CARIBOU, Maine — More than 2,000 hunters, the vast majority from Maine, got lucky, winning one of the moose permits that were up for grabs this year in the state’s annual lottery.

Winning numbers were announced Saturday afternoon at the Caribou Wellness and Recreation Center.

Despite the event’s remote location in Maine’s northernmost county, the venue was packed with hopeful hunters.

The annual lottery is a way for Maine to limit the number of moose taken each year, while giving hunters a fair chance to participate in the popular hunting season.

The number of permits varies each year, depending on moose population estimates by the Maine Department of Inland Fisheries and Wildlife. The department does this through a number of management practices, including aerial surveys and tracking radio-collared moose.

“As an agency it’s our job to maintain the moose herd, a healthy moose population,” Judy Camuso, director of the department’s wildlife division, said during a live feed of the event posted on the department’s Facebook page.

Inland Fisheries and Wildlife spokesman Mark Latti said Saturday evening that wildlife experts are monitoring the state’s 150 moose collars “so we have a good [handle] on the population. Things are stable in their core range. I’m sure you’ve heard a lot about moose ticks but in their core range, north of Moosehead Lake, the moose are doing very well.”

Lottery day in Caribou began with children’s activities at nearby Teague Park, plus an outdoor expo featuring 40 mostly sportsman-oriented vendors and food trucks, a live animal show on the outside stage and a moose calling contest on the inside stage.

The much-anticipated drawing for moose hunt permits began at 2 p.m. The Department of Inland Fisheries and Wildlife said that 47,448 people applied this year.

On Saturday, 2,080 won permits through the lottery, with no more than 10 percent of the permits in each of the wildlife management districts open to hunting being issued to nonresidents.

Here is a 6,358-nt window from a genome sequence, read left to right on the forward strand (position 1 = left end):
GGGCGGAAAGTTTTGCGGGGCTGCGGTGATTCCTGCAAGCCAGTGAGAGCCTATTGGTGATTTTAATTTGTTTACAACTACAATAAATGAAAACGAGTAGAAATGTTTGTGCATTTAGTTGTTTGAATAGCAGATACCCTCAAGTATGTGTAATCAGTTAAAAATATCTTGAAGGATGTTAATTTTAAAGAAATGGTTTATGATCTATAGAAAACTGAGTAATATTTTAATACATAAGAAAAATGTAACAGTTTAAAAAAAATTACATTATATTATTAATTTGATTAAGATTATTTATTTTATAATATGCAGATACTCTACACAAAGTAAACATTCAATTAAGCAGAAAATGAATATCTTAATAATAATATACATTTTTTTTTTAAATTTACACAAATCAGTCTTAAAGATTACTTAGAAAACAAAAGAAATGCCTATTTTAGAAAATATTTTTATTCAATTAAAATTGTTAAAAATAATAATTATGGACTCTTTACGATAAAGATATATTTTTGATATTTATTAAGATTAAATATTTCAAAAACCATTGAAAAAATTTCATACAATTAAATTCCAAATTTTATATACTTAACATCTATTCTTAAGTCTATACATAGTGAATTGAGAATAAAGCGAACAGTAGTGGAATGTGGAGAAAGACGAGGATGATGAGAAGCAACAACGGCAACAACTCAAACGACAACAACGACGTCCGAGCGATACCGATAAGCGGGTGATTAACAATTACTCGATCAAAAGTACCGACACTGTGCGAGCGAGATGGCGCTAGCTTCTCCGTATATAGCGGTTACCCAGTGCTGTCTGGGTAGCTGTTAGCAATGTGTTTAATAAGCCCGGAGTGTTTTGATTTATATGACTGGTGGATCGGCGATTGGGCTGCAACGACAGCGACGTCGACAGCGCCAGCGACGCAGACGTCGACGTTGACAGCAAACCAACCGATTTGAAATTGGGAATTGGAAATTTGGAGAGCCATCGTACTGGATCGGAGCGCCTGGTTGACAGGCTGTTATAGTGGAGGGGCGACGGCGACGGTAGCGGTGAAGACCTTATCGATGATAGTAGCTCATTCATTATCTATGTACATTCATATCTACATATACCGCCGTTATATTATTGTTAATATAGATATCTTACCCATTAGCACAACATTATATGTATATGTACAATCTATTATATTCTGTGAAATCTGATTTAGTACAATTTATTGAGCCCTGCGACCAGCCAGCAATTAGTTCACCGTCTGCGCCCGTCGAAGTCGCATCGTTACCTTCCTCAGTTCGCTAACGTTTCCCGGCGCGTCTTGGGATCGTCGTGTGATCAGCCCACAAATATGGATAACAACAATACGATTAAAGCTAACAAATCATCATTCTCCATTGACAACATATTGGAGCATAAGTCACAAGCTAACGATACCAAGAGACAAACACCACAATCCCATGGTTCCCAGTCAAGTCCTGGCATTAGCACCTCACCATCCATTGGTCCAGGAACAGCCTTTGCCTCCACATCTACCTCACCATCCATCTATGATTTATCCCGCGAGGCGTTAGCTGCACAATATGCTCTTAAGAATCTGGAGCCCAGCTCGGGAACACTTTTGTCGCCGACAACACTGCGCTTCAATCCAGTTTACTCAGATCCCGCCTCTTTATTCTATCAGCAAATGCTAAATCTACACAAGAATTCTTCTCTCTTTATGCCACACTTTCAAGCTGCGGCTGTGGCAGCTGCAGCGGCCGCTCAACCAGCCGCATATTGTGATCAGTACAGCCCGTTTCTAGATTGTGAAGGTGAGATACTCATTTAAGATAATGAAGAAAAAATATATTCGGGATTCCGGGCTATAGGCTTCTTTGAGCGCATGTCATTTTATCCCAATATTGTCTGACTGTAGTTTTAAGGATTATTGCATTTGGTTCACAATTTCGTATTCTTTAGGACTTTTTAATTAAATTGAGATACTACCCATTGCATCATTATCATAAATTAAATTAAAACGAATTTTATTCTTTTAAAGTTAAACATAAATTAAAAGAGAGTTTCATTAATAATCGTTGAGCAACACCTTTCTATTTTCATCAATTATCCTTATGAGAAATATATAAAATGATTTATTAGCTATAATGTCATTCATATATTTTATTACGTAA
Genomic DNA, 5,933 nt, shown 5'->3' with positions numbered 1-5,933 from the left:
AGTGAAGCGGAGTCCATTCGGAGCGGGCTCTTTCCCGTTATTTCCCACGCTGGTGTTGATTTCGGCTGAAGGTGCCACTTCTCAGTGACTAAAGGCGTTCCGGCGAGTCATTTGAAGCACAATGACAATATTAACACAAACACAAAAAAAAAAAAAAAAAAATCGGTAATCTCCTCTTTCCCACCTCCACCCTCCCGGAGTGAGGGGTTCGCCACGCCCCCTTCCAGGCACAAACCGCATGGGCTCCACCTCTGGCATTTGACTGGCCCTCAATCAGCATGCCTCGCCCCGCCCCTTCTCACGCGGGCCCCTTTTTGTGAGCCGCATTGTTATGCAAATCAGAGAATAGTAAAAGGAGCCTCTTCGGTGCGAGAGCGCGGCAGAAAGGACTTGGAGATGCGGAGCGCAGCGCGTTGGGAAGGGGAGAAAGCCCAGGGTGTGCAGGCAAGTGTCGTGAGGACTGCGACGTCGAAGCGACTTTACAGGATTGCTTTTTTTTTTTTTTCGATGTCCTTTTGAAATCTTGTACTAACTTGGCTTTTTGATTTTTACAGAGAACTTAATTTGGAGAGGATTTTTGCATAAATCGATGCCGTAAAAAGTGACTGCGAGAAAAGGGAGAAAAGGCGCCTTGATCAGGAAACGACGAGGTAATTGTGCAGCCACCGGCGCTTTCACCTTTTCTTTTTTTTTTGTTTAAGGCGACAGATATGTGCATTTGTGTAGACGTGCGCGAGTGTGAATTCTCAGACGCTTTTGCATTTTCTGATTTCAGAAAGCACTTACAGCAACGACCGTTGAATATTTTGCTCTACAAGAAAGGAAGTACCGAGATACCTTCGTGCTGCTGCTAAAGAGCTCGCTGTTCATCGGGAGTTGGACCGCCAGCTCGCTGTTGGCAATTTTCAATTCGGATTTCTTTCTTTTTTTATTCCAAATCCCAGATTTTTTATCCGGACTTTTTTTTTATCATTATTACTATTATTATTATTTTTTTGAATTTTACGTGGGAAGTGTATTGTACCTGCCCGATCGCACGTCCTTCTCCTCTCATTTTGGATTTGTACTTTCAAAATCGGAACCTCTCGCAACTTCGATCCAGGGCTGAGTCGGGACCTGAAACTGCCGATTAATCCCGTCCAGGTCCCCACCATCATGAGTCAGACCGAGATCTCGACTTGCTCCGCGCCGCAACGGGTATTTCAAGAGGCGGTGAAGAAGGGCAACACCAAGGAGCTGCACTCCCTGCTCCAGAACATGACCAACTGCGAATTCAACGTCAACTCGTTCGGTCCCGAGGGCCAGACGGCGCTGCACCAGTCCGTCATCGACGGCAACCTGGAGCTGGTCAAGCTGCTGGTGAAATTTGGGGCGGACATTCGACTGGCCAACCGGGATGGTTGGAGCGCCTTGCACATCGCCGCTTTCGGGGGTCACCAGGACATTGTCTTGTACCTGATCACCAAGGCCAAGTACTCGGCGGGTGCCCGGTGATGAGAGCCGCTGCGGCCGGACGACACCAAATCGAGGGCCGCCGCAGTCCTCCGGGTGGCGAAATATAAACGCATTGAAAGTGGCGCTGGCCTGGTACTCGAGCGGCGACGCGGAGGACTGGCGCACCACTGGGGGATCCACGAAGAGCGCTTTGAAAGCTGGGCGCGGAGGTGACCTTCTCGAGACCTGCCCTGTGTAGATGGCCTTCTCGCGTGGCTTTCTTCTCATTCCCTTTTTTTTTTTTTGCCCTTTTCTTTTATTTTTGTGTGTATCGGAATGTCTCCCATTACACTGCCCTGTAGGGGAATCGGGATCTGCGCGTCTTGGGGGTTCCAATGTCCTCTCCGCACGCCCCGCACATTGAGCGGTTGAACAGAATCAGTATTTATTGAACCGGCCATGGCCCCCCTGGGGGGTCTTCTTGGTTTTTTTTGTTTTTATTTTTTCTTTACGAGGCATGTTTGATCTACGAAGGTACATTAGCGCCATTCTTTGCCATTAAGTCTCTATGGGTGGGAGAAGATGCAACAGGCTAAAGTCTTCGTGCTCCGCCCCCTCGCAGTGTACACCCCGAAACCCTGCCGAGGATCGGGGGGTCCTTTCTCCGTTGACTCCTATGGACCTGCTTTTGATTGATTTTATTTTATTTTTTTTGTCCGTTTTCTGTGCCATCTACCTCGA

Maine’s first moose hunting permit lottery was held on an experimental basis in 1980, when 700 Mainers were awarded permits. That season, 636 hunters — or 91 percent of those with permits — got a moose.

For moose hunters, success is the norm. For the 2016 season, the success rate for all moose seasons was 75 percent. Last year 2,140 permits were issued. And 1,609 moose were taken.

This year, 2,080 hunters were each assigned to hunt in a particular district, for a specific gender of moose, during a predetermined time. Moose season will be split into three six-day sessions and one month-long season.

The breakdown of seasons:
— Sept. 26-Oct. 1, with 720 winners hunting in eight of the state’s Wildlife Management Districts.
— Oct. 9-14, with 1,095 hunters spreading out across 19 WMDs.
— Oct. 23-28, with 220 hunters in five WMDs.
— Oct. 30-Nov. 25, with 45 hunters participating in the two southernmost WMDs.

Maine’s popular moose lottery has all sorts of rules to make it as fair as possible for prospective hunters. For example, anyone winning a permit must wait three years before being eligible to win again. And losers receive bonus points that increase their chances of winning the next year.

Technically, the hunters whose names were drawn won the right to purchase a moose hunting license, which is $52 for Maine residents, and $585 for people from away.

As has become tradition on moose lottery day, Inland Fisheries and Wildlife Commissioner Chandler Woodcock announced where the festivities will take place next year: Skowhegan.